Ann Goebel-Fabbri, PhD, a clinical psychologist in Boston, Massachusettes, outlines trends in eating disorders among patients with type 1 diabetes.
Women with type 1 diabetes (T1D) are 2.5 times more likely to develop an eating disorder than their same-age peers, said Ann Goebel-Fabbri, PhD, a clinical psychologist practicing in Boston, Massachusettes. Goebel-Fabbri's talk, "Practical Approaches for Eating Disorders in Diabetes," was presented at this year's American Diabetes Association 81st Scientific Sessions.
Can you introduce yourself and describe your work?
My name is Ann Goebel-Fabbri, PhD, and I'm a psychologist here in the Boston area. I worked at Joslin Diabetes Center as a clinical psychologist for about 16 years before going out into private practice, which I've been doing for about 5 or 6 years at this point. Many of my patients are people with diabetes, both type 1 diabetes and type 2 diabetes.
What is the prevalence of eating disorders among those with diabetes? Are there any age- or gender-specific trends?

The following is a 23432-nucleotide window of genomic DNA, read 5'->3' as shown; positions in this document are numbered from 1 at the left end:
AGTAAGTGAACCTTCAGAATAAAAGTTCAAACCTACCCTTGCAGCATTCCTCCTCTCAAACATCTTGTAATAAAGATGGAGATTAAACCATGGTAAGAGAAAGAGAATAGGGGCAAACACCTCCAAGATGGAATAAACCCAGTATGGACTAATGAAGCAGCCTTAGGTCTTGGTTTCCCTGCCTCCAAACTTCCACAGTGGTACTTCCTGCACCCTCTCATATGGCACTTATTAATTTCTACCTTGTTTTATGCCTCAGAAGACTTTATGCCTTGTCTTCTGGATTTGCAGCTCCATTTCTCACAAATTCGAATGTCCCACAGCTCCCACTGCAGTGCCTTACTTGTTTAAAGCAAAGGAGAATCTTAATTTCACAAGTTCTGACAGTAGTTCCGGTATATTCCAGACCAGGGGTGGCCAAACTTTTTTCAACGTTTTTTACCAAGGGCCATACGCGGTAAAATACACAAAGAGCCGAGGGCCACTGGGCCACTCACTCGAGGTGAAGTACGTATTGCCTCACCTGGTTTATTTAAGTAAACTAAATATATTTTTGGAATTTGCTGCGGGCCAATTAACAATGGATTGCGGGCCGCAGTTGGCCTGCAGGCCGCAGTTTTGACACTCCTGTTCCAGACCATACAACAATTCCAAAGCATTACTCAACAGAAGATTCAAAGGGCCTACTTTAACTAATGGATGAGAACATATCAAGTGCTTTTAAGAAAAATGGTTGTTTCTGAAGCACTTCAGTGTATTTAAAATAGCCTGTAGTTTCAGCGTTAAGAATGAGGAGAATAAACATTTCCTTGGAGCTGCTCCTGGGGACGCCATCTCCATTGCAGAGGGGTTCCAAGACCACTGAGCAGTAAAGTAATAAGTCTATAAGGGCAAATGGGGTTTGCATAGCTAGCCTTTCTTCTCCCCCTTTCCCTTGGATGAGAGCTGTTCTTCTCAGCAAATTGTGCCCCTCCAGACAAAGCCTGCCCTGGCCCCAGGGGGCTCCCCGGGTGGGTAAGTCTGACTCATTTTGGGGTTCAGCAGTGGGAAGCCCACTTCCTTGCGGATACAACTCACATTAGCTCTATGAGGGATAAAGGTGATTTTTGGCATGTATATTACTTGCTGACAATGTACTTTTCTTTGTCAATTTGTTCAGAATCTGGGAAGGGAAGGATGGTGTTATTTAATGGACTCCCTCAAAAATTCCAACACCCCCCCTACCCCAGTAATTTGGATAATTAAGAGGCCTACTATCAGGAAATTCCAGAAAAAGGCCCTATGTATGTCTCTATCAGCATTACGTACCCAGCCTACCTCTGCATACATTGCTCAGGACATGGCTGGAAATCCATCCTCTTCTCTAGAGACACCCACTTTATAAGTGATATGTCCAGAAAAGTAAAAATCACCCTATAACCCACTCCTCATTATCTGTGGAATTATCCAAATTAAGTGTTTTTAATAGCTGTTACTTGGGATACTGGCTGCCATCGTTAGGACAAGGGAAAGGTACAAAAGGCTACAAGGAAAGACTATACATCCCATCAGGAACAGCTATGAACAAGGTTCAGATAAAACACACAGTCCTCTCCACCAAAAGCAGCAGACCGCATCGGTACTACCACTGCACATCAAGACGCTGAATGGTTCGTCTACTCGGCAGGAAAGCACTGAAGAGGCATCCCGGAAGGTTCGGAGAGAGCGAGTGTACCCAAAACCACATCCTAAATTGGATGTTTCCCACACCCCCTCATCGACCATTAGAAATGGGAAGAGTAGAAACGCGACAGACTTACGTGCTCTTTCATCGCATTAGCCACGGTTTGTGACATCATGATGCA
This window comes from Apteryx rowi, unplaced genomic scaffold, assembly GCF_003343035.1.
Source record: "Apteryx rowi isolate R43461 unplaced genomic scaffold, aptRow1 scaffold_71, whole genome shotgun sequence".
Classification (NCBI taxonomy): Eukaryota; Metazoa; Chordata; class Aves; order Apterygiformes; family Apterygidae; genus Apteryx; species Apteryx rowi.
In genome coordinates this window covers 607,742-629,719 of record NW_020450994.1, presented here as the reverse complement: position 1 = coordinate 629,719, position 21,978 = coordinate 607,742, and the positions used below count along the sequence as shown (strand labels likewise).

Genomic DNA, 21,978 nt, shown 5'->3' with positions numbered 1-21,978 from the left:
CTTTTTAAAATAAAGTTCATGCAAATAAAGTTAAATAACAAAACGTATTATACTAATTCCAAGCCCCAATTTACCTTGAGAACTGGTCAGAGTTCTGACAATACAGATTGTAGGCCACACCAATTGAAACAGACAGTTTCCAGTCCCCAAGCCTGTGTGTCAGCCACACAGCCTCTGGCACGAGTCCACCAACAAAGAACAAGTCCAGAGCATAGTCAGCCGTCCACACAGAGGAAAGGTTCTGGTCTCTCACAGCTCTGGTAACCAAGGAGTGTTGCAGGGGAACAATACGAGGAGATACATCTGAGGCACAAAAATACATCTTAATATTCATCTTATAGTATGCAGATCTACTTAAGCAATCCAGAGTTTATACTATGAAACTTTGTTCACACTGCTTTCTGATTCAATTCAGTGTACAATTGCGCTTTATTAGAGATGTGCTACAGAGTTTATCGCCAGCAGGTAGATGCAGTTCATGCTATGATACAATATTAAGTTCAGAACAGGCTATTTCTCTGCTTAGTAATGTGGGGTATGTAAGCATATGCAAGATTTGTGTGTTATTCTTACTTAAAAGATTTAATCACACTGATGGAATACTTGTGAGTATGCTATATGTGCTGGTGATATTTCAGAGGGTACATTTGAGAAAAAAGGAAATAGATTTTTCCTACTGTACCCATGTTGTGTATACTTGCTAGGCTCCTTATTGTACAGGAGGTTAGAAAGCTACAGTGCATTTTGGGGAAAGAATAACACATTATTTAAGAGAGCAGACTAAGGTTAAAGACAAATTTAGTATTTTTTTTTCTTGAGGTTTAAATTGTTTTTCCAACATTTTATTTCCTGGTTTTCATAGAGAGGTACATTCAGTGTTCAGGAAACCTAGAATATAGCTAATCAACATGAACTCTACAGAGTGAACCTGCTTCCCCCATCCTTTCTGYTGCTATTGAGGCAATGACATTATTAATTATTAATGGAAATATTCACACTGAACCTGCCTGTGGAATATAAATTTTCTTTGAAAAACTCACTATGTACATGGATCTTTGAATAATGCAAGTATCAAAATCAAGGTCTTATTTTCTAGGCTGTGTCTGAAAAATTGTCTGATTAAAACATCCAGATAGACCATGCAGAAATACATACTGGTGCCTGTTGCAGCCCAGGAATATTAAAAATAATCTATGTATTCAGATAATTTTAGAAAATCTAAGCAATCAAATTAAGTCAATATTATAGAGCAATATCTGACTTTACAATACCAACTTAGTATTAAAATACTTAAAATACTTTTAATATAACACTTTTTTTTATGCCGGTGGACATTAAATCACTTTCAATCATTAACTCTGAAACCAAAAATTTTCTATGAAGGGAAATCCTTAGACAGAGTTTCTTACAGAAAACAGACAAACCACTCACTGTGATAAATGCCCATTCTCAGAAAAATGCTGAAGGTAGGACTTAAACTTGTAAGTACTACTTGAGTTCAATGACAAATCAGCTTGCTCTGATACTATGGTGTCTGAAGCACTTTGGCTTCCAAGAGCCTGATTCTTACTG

In terms of gender, the majority of research on eating disorders tends to focus on women. But what we're starting to see is that for certain eating disorders, namely binge eating disorder, there seems to be an equal prevalence among men and women. It's not really clear if maybe anorexia and bulimia are underreported in men or if they truly just do happen at lower prevalence rates. We're not quite sure.
But once you add diabetes to the mix, type 1 diabetes, for example, increases the risk of a woman having an eating disorder by about 2.5 times. So women with type 1 are about 2.5 times more likely to develop an eating disorder of any kind than their same-age peers. It seems from the literature as though they tend to get diagnosed a little bit later than we typically think of in terms of eating disorder trends. Typically, the sort of average stereotype is of an adolescent girl with an eating disorder, and in type 1 diabetes, the early 20s seems to be when women are more likely to be diagnosed.